Post # 8
929 posts
Busy bee
  • Wedding: December 2011

just start small and build up, its the ONLY way to do it in running! I learned from experience that biting off more than you can chew early on (ie. running a 10k with little to no training) results in injury and lack of motivation.  I’ve heard great things about the couch25k, and as long as its a slow progression you could probably design your own thing as well…listen to your body and it will reward you!

Post # 9
2820 posts
Sugar bee

I agree with the others – start slow.

Do a combination of running and walking.  Like the first few days you might just want to walk a certain distance to get comfortable with everything and slowly work in jogging alternated with running.

Variety is also good.  If you can swim or bike or karate or something else a day or two a week it can help spice things up.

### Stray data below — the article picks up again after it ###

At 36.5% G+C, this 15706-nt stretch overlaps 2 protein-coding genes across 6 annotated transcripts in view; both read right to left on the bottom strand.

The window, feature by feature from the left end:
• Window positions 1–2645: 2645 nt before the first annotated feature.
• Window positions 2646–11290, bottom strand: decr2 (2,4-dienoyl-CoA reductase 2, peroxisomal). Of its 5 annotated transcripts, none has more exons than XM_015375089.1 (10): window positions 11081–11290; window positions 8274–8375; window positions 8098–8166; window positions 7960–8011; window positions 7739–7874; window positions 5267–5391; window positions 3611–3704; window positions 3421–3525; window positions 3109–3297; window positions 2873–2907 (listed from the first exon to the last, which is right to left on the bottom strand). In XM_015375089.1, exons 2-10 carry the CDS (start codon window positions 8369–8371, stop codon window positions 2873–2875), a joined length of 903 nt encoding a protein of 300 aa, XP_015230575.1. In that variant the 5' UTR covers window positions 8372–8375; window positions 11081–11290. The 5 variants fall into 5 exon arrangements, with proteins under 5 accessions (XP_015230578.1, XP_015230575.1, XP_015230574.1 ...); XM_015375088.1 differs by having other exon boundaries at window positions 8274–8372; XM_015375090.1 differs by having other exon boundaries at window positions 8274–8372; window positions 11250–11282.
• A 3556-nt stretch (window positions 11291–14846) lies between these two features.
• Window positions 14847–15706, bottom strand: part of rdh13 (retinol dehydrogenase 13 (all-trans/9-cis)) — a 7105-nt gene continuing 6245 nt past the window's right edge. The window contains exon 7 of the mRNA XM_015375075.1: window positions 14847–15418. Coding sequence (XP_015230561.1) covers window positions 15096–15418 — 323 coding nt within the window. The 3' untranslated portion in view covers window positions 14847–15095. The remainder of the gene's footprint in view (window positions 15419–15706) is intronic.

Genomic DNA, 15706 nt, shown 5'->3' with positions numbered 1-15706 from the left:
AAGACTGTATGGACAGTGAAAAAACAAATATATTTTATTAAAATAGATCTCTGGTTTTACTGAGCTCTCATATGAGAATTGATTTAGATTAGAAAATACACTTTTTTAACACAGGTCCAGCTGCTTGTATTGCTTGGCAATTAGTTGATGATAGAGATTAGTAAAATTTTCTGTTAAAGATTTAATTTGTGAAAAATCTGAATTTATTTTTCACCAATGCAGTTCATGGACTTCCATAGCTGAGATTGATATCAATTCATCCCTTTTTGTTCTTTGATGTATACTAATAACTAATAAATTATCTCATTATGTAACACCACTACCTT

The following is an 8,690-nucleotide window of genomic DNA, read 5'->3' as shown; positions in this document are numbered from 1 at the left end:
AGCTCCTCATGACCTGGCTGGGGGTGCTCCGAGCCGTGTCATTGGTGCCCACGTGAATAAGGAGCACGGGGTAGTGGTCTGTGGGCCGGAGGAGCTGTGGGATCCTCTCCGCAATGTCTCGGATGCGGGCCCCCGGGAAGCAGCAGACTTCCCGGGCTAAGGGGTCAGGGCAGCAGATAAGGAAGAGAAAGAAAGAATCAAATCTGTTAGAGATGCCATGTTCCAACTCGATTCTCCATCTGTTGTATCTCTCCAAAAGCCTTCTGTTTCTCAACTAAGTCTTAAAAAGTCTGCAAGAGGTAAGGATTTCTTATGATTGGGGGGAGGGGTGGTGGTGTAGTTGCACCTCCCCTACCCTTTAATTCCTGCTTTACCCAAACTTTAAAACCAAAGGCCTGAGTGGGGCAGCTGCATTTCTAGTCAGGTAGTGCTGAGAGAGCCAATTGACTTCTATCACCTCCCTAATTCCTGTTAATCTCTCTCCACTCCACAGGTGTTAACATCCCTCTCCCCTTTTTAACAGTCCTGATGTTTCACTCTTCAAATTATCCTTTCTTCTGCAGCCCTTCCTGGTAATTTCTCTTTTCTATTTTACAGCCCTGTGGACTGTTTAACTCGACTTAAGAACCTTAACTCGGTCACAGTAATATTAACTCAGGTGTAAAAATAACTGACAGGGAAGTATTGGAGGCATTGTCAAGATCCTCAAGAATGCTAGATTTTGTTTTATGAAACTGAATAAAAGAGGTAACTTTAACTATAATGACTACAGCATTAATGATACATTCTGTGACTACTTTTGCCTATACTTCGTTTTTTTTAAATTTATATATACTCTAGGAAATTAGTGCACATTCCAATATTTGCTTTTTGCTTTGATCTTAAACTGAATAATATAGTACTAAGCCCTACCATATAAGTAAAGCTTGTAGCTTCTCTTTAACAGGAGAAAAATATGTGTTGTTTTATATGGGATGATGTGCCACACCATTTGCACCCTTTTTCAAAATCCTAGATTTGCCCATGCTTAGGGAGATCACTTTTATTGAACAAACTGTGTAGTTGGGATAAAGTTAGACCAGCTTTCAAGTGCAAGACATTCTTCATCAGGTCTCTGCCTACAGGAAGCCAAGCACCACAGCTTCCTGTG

Weightlifting is also really beneficial to help give your body the strength it needs to start getting in running shape.

Post # 10
186 posts
Blushing bee
  • Wedding: July 2011

Yes, it definitely helps to start out slow. Start out walking if you have to. Then try running for a minute. Increase when you can. Five years ago I could barely run. Now my Fiance and I are training for a marathon together (we did 16 miles last Saturday). We did a half marathon last month. We were not runners when we met each other. It takes time to build up endurance, so be patient, but consistent.

Post # 11
381 posts
Helper bee
  • Wedding: October 2010

@ScarletBegonia: I second this, building up slowly is the best and safest way to get started with becoming a runner.